It is not the responsibility of our female population to take “ X” number of steps to lessen the chance that a member of our male population will engage in untoward conduct towards them, be it assault or street harassment. As a society, we deal with violence, especially sexual violence, against women in much the wrongheaded manner that we have fought the war on drugs. We focus on the supply-side, with an emphasis on the things that women must do to “stay safe” instead of focusing on lessening mens’ “demand” to view women as purely a disposable commodity. In short, we emphasize how women can prevent being assaulted instead of telling men and boys not to assault women in the first place. Instead of condemning those who would steal the private photographs and publish them online for all to see, we condemn or belittle the women who chose to create said private photographs in the first place.  Ms. Lawrence, Ms. Winstead, and the like have absolutely nothing to apologize for. They have not been scandalized, but rather victimized.

If you like what you’re reading, follow me on Forbes, follow @ScottMendelson on Twitter, and “like” The Ticket Booth on Facebook. Also, check out my archives for older work.

Alcohol is the number 1 ‘date rape drug’…

Why Rape Prevention Activists Don’t Like The New Nail Polish That Can Detect Roofies, via Think Progress

 A group of four college students is taking the media by storm with the development of aninnovative nail polish that can detect date rape drugs that have been slipped into young women’s drinks. While the new product has captured its fair share of headlines over the past week, sexual assault prevention advocates warn that it’s not necessarily the best way to approach the sexual assault epidemic on college campuses.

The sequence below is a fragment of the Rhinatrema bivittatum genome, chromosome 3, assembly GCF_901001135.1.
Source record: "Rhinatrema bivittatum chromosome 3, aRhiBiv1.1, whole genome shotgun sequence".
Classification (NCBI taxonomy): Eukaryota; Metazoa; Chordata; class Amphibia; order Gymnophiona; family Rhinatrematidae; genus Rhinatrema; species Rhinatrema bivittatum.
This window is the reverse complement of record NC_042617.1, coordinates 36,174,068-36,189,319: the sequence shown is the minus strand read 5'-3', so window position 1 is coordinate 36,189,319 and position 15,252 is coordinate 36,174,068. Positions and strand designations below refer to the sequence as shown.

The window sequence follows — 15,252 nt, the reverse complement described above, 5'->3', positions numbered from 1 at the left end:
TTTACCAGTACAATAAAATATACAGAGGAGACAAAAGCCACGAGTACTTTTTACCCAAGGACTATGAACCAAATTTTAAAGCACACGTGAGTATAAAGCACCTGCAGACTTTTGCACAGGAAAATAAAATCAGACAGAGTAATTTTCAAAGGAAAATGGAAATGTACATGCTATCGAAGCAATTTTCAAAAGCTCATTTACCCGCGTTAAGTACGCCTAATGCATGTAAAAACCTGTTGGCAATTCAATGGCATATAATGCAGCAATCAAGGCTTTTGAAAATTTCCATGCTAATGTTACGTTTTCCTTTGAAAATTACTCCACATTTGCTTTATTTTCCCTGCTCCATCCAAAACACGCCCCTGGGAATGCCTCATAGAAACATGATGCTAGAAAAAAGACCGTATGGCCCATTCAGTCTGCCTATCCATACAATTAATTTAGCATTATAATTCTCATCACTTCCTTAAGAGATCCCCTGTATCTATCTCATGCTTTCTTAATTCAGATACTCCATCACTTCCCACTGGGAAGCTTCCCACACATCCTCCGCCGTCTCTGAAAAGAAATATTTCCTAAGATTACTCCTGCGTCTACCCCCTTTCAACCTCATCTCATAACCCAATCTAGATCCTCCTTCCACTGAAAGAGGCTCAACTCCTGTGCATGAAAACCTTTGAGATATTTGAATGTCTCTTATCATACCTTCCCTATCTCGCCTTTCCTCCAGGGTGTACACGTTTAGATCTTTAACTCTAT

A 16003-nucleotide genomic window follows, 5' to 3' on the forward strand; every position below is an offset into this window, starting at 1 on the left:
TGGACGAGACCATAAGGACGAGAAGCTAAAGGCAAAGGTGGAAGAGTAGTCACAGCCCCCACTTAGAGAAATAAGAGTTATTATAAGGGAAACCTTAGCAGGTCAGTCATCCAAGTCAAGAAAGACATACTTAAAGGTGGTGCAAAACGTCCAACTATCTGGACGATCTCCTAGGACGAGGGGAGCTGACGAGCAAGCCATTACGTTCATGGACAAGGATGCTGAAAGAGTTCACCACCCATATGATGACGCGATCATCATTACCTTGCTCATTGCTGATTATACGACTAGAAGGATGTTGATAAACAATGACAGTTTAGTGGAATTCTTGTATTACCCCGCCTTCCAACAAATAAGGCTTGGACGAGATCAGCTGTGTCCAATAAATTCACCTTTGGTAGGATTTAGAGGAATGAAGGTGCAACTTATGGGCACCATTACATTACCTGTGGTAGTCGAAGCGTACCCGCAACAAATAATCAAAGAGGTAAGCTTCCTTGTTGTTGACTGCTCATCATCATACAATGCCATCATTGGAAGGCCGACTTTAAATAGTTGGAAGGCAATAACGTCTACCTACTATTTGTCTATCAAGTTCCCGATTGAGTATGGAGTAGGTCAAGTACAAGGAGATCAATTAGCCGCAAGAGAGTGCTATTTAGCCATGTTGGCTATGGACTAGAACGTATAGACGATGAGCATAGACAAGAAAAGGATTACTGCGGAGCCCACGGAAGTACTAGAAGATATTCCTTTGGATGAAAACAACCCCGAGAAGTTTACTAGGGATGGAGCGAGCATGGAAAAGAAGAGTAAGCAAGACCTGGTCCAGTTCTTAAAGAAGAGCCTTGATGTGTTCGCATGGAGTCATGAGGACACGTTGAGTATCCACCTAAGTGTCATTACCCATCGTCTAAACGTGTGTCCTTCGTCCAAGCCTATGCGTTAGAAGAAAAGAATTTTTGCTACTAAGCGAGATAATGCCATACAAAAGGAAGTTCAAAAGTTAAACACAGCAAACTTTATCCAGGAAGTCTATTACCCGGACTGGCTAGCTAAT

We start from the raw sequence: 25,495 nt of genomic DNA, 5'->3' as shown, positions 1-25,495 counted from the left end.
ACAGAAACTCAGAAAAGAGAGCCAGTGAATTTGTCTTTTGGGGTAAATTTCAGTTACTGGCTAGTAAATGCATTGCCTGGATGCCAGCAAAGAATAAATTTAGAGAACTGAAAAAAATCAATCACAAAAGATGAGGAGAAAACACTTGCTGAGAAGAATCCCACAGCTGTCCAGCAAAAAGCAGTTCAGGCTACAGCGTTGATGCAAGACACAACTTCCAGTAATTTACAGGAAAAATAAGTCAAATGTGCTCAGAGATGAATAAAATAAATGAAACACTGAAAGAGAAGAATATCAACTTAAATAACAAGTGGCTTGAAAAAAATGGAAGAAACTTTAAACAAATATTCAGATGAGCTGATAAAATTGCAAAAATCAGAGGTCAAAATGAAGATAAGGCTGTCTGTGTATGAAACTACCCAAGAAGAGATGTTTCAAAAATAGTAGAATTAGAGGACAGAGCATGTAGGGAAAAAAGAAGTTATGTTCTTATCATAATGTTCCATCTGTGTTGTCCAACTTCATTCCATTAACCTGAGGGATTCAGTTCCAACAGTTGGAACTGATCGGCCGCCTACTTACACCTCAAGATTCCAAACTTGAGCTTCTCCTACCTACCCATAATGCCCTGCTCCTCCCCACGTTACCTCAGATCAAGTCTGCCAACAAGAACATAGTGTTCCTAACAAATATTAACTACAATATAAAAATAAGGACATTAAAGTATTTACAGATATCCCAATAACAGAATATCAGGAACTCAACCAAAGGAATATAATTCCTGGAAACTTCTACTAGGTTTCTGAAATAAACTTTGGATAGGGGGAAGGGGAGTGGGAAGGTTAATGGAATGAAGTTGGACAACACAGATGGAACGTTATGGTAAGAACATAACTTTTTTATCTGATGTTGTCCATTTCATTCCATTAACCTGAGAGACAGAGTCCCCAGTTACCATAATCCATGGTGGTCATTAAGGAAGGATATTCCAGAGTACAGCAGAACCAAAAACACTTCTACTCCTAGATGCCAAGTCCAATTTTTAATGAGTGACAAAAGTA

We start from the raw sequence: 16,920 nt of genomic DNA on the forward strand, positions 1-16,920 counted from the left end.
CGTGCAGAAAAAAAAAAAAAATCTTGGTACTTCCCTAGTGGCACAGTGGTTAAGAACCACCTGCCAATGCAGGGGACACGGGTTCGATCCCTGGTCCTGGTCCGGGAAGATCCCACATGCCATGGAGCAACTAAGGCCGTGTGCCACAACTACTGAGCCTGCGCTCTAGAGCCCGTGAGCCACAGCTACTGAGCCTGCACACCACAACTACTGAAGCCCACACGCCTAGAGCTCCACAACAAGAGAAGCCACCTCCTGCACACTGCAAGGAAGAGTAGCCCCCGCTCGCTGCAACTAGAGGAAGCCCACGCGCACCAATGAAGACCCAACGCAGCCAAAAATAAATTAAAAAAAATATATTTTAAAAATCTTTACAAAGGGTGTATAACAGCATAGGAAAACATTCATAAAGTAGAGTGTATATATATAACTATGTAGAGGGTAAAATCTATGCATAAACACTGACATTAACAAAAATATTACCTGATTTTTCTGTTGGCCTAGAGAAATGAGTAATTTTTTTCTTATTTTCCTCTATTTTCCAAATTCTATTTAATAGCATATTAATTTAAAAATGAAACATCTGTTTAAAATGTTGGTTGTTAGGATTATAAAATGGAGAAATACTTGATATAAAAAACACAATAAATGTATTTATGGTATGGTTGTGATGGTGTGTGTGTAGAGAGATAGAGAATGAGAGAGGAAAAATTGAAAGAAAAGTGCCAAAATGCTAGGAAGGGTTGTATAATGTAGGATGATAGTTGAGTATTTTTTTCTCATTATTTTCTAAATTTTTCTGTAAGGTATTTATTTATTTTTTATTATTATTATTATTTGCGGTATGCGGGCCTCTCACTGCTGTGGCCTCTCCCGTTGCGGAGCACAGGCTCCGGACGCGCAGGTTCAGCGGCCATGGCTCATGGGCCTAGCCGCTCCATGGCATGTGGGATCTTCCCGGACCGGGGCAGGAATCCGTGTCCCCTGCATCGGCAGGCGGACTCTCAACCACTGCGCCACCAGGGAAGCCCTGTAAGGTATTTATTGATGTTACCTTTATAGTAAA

Four male students at North Carolina State University have created a nail polish that changes color when it comes into contact with several common drugs intended to incapacitate victims. According to the undergrads, their goal is to “invent technologies that empower women to protect themselves from this heinous and quietly pervasive crime.” Although the product isn’t available yet, their Facebook page has already been flooded with positive responses from people who can’t wait to give it a try.

The response isn’t entirely unprecedented. Products that promise to help women detect the colorless, odorless “roofie” drugs have become more popular in recent years. And more broadly, anti-rape tools to help women protect themselves from potential predators have become increasingly prevalent.

Although these products typically get a lot of press and are sometimes hailed as complete breakthroughs in the fight against sexual violence — “Soon, a fresh manicure could have the potential to save your life,” the Daily Mail proclaimed in a story about the new nail polish — activists working in the field aren’t convinced. They believe innovations like anti-rape nail polish are well-meaning but ultimately misguided.

“I think that anything that can help reduce sexual violence from happening is, in some ways, a really good thing,” Tracey Vitchers, the board chair for Students Active For Ending Rape(SAFER), told ThinkProgress. “But I think we need to think critically about why we keep placing the responsibility for preventing sexual assault on young women.”

Women are already expected to work hard to prevent themselves from becoming the victims of sexual assault. They’re told to avoid wearing revealing clothing, travel in groups, make sure they don’t get too drunk, and always keep a close eye on their drink. Now, remembering to put on anti-rape nail polish and discreetly slip a finger into each drink might be added to that ever-growing checklist — something that actually reinforces a pervasive rape culture in our society.

“One of the ways that rape is used as a tool to control people is by limiting their behavior,” Rebecca Nagle, one of the co-directors of an activist group called FORCE: Upsetting Rape Culture that challenges the societal norms around sexual assault, explained. “As a woman, I’m told not to go out alone at night, to watch my drink, to do all of these things. That way, rape isn’t just controlling me while I’m actually being assaulted — it controls me 24/7 because it limits my behavior. Solutions like these actually just recreate that. I don’t want to fucking test my drink when I’m at the bar. That’s not the world I want to live in.”